Polycarbonate Sheet

7 Commonly Asked Questions about Lexan Sheets

Plastic sheets are now used to replace glass in both residential and commercial projects. Lexan and acrylic are the most common plastic sheets on the market today. But why are Lexan sheets so popular? Here are answers to seven frequently asked questions about Lexan sheets.

1. What Are Lexan Sheets?

Lexan is a trademarked name for polycarbonate sheeting manufactured by General Electric. Lexan can be anything from 0.75 mm (0.03 inch) to 12 mm (0.47 inch) thick. General Electric introduced Lexan in 1960, but the material is now manufactured by SABIC in Riyadh, Saudi Arabia.

When it comes to polycarbonate sheeting, Lexan is among the most well-known names in the industry. It is six times lighter than glass and has a high impact resistance. Not only is it low in flammability and thermoformable, it is also flame retardant.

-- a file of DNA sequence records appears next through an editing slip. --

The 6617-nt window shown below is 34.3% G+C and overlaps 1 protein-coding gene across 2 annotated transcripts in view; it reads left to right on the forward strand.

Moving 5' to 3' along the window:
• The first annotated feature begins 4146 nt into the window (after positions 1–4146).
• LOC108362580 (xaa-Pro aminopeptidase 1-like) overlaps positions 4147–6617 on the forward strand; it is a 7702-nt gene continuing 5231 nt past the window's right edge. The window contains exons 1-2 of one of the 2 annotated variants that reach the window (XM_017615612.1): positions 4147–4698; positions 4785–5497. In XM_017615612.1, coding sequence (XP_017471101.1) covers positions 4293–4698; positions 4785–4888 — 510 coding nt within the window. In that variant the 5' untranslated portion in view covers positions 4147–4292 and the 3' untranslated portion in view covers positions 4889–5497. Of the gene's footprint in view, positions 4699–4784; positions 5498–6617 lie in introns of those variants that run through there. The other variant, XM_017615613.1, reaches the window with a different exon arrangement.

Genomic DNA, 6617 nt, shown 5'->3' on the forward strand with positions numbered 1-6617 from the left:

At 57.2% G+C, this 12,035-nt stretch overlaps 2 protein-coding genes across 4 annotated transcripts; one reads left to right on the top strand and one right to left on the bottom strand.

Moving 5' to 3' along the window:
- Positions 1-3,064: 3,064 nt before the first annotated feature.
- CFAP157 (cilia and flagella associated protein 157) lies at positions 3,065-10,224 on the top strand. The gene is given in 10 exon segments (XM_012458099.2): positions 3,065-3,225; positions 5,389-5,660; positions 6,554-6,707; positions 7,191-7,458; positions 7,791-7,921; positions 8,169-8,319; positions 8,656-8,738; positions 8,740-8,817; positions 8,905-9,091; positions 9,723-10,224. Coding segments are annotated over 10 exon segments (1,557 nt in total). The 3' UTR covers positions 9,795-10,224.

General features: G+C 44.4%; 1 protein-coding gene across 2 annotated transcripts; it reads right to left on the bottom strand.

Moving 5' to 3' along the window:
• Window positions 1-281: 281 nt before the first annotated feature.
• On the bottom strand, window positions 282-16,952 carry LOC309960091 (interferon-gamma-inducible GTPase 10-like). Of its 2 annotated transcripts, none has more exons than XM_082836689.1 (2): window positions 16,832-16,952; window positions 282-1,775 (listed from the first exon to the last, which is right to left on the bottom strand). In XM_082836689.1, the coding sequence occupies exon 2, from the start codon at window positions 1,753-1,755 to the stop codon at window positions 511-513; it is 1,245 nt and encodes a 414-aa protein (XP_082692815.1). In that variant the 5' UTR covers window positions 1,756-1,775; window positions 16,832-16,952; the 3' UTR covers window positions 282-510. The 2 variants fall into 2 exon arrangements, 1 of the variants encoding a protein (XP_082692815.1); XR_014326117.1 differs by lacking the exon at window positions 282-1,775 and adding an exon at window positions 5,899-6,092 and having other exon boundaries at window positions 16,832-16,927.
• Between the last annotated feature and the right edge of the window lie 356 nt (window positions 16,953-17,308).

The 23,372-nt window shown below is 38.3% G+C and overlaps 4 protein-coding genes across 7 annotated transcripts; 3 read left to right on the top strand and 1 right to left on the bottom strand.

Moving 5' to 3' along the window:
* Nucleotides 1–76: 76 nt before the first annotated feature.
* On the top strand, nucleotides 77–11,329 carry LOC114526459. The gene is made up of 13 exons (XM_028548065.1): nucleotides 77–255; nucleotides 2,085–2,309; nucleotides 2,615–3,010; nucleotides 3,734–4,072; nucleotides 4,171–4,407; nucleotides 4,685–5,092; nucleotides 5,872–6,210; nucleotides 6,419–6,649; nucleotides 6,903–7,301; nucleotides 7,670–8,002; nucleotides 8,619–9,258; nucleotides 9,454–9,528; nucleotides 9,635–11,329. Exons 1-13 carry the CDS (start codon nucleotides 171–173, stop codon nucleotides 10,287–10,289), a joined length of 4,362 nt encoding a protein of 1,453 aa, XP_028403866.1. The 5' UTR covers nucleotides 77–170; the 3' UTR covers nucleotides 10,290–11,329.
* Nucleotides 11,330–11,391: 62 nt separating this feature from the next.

2. Is Lexan and Polycarbonate the Same Thing?

Lexan and acrylic are also brand names for polycarbonate. Lucite is another name for acrylic.

But are Lexan and acrylic the same? No, they are not. People, especially DIYers mix up the two plastic sheets since they have similar properties.


Both acrylic and polycarbonate are significantly more impact-resistant than glass, yet they are much stronger and weigh less. In addition, they are both easy to clean and have similar flexural strengths.

Acrylic and polycarbonate are both shatterproof, meaning that they break into a few bigger chunks unlike glass that is brittle and has no elasticity and can easily shatter into pieces. It is safe to say that both materials are much safer than glass.


While the two materials have some characteristics, there are also important distinctions. Their strengths and weaknesses also make them useful for different applications.

  • Impact resistance: Acrylic is ten times more resistant to impact than glass is. However, the impact resistance of polycarbonate is 250 times that of glass. In other words, polycarbonate is stronger, which is why it is often used as a weatherproof glazing material and bulletproof glass.